The Quest for Two More Warblers

Kentucky Warbler

Kentucky Warbler

Toward the end of the work week I had been thinking of only two things: sleeping in on Saturday to get my sleep for the year, and possibly visiting McGinnis Slough for birds on Sunday.


A Kentucky Warbler sings at Swallow Cliff Woods

KEWA-4488 KEWA-4466

As luck would have it, tales of a Kentucky Warbler and a Cerulean Warbler emerged on the IBET (Illinois Birders Exchanging Thoughts) list-serve toward the end of the week, and with the birds being seen at Swallow Cliff Woods, which is just up the street from McGinnis Slough, I decided to try for these two warblers that are unusual in this area. Warbler migration is pretty much over with anyway, so the chance to see these two special birds was irresistible.

Cerulean Warbler

Cerulean Warbler


Thanks to birders already on the scene I had no problem finding the two birds, and several mosquito bites later, I had pictures and recordings of their songs as well. The Cerulean was harder to photograph even when it dropped down to less than neck-breaking level, because the backlighting made it impossible to capture his delicate blueness.

Cerulean Warbler

Cerulean Warbler

Thanks to all the good-natured, generous birder souls who helped me get on these birds.

By the time I got to McGinnis Slough it was getting hot. I didn’t know what to expect this time of year, overlapping passerine migration and the presence of breeding birds. I didn’t have a scope with me, but there did not appear to be much action in the water anyway. The main action occurred overhead with Red-Winged Blackbirds chasing Red-Tailed Hawks. I managed to get a few pictures of one Red-Winged Blackbird catching a ride on the raptor. Have to wonder how that feels, to be a small bird riding on a predator of all things. The Red-Tail was not happy about it.

Red-Tailed Hawk chased by two Red-Winged Blackbirds

Red-Tailed Hawk chased by two Red-Winged Blackbirds

Click on the pictures to see larger images.


Shortly after the Red-Tailed Hawk/Red-Winged Blackbird saga, I ran into a friendly couple, Julie and Jim, and their new shelter puppy Annabelle whose mother was a Border Collie and the father was undetermined (but probably safe to assume it was not the mailman) – she’s a very pretty dog – and we had a very nice visit. I hope to encounter Julie and Jim again, and welcome them to my blog. There is definitely a magical quality to McGinnis and the nicest surprises happen when I least expect them.

There were other species besides these two at McGinnis but most were either distant or heard only. As the mid-day heat approached and weekend chores beckoned, I took a few shots at a Red-Winged Blackbird guarding his territory and headed back home.

Red-Winged Blackbird

Red-Winged Blackbird

In the next few days and weeks I hope to get caught up with all the travel pictures for inspiration.

But for now I will sing the Sunday-evening-gotta-go-to-work-tomorrow blues, succumb to general exhaustion and get ready for bed.

Thanks to all who follow this blog and check in every once in a while. I will try to be a better blogger (I get twinges of guilt every few days when I haven’t posted or managed to even read anybody else’s blog)…

Good night and sweet dreams.

My Cerulean Warbler Quest

I rode with three friends to Hastings, Michigan last Thursday for Michigan Audubon’s  Cerulean Warbler Weekend. The goal was to get good looks at Cerulean Warblers, and we did after several tries.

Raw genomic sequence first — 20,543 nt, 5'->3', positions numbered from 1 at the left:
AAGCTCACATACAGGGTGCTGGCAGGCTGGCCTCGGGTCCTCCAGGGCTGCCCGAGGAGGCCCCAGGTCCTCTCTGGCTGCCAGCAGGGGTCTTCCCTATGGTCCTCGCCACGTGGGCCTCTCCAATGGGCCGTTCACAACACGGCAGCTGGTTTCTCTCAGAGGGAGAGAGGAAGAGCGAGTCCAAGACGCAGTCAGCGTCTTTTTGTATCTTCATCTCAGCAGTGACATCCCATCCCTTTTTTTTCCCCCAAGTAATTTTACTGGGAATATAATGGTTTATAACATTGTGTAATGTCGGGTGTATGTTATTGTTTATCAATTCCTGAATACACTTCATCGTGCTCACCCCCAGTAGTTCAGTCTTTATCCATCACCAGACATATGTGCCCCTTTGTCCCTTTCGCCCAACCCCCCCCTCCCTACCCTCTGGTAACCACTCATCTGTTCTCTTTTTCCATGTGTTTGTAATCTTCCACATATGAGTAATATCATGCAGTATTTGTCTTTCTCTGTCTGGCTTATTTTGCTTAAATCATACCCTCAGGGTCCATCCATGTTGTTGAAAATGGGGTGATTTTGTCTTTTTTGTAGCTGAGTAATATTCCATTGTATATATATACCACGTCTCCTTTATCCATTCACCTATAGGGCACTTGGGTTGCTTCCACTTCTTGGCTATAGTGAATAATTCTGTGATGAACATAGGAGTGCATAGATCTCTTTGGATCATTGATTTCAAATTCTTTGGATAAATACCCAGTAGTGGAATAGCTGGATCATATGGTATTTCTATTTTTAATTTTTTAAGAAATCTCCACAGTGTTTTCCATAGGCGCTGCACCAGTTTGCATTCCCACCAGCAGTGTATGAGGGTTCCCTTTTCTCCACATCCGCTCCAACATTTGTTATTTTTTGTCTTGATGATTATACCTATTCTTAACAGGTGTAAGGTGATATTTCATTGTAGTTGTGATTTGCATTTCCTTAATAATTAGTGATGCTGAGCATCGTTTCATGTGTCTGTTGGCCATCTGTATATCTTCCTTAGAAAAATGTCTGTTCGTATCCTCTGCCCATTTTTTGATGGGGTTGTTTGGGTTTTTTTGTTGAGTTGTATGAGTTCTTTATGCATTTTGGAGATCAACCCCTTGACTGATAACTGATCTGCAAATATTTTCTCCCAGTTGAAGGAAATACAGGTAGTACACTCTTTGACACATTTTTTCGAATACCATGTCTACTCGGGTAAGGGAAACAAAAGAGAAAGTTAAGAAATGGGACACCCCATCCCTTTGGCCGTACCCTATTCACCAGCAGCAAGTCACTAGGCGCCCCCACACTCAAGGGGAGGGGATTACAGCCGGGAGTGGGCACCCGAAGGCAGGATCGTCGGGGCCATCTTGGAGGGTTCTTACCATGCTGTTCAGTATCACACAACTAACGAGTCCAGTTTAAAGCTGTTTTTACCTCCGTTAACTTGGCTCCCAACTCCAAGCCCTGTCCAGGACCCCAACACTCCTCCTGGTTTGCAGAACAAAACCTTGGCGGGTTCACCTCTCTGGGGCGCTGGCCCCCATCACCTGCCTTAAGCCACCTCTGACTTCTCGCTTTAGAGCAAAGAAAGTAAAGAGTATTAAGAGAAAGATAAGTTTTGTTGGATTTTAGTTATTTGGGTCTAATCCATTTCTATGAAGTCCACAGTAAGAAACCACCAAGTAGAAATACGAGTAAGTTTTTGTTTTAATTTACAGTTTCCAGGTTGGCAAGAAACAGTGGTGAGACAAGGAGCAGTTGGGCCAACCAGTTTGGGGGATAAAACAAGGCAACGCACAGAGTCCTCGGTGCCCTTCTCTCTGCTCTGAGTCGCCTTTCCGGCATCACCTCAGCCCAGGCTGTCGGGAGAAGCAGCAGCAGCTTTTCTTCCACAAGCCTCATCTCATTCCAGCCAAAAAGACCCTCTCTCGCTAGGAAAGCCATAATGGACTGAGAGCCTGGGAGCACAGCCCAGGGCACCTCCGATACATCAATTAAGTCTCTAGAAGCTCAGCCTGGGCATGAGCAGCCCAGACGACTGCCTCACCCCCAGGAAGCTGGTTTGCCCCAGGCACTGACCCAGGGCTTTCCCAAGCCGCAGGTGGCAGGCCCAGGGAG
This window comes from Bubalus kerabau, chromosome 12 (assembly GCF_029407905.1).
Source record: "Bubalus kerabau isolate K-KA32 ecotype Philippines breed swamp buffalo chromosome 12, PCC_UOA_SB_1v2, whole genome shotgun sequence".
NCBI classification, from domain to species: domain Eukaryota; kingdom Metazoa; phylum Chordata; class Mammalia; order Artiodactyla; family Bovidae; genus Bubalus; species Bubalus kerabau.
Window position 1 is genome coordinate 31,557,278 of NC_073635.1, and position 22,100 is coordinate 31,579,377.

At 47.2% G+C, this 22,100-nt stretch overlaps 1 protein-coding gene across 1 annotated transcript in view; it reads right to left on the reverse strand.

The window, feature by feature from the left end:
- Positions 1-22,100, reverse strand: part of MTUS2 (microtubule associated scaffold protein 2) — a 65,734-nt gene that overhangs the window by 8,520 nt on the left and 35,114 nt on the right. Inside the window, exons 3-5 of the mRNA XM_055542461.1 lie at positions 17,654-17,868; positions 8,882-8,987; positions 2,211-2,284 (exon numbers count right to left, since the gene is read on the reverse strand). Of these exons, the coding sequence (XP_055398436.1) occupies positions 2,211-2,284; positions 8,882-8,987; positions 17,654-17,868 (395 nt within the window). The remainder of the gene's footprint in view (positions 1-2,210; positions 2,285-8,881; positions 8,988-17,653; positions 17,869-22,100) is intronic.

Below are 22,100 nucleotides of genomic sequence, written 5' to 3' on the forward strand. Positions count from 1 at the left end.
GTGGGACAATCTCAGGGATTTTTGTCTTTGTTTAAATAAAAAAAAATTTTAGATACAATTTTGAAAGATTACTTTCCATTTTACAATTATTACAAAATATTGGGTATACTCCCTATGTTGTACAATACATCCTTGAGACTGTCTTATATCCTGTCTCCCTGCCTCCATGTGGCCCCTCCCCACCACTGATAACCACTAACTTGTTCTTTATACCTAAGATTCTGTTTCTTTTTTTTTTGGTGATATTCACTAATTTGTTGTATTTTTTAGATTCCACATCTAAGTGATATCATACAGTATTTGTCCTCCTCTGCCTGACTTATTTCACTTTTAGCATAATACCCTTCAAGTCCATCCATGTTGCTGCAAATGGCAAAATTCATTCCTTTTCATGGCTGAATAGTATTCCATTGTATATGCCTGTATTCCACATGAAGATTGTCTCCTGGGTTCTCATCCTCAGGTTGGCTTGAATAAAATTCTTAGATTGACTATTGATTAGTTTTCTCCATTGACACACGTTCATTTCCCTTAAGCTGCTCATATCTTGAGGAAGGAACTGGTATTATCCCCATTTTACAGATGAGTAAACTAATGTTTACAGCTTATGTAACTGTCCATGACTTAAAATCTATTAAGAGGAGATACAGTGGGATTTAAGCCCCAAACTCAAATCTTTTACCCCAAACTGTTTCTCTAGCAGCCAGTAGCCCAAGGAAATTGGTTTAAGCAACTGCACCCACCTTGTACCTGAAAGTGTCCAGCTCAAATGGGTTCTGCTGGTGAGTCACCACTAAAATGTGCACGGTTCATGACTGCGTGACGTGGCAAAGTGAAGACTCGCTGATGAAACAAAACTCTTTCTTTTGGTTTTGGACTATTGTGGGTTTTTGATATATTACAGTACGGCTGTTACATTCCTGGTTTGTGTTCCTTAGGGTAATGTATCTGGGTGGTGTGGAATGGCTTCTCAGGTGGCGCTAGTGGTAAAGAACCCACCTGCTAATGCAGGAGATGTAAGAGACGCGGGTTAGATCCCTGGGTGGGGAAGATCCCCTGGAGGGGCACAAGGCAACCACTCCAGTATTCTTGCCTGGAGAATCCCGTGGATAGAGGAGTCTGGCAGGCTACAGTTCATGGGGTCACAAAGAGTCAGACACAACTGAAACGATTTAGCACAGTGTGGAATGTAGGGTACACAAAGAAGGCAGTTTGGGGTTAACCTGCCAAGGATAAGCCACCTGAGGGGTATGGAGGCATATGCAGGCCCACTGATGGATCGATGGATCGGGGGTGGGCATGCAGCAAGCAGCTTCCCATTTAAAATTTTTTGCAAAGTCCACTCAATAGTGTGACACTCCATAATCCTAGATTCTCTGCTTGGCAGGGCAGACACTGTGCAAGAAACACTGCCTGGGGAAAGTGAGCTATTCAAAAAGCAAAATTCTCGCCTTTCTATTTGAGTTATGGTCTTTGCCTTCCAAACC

However, Friday’s weather was miserable. The rain was constant and temperature below normal. This shot of an American Redstart leaving was a typical view.

Cerulean Warbler

And here is a typical look at a Cerulean Warbler high up in the canopy. About all you can tell is that Ceruleans are white underneath. Fortunately, the looks would improve the next day when the weather did.

Red-Eyed Vireo

The rain never stopped the Red-eyed Vireos from singing. I stood under this bird’s tree and listened to him sing for a long time. In the background, my brain was playing the Bach I’m learning, and the Vireo’s song fit perfectly over it. I wished I could have played for him, we could have had a great jam session.

“Drowny” Woodpecker

This Downy Woodpecker was pretty well-soaked.

Saturday started out cloudy but when the sun came out around 11:00 a.m., the birds woke up and we started to get our first really good looks at Cerulean Warblers. Unfortunately I had few photo opportunities. The birds like to stay up high in the canopy, and just when you think you’re on them, they fly. Rather than stay in one area, they  move from limb to limb or tree to tree. So my best shots turned out to be extremely backlit.

Cerulean Warbler

But now that I have had great looks, I plan to concentrate more on the photography next time.

This Chestnut-Sided Warbler was backlit too, but he had a bit more color to show.

Sunday morning we got up very early to take a bus tour of some birding hot spots of Barry County. I finally managed to get a few pictures.

Acadian on Nest

This Acadian Flycatcher was on her nest right by the road. Still pretty dark in the woods.

Turkey Vultures

Out in a field later, there were six Turkey Vultures in the sky at one point. Here’s two of them.

Eastern Phoebe

Eastern Phoebes win my award for This Spring’s Most Cooperative Bird.

Indigo Bunting

This Indigo Bunting was so busy singing, he sat still.

There were a lot more birds than pictures, but that’s okay. We had a good time.

You know you’re on a birding trip when everyone in the bus yells “Dickcissel!” simultaneously.


We got great looks.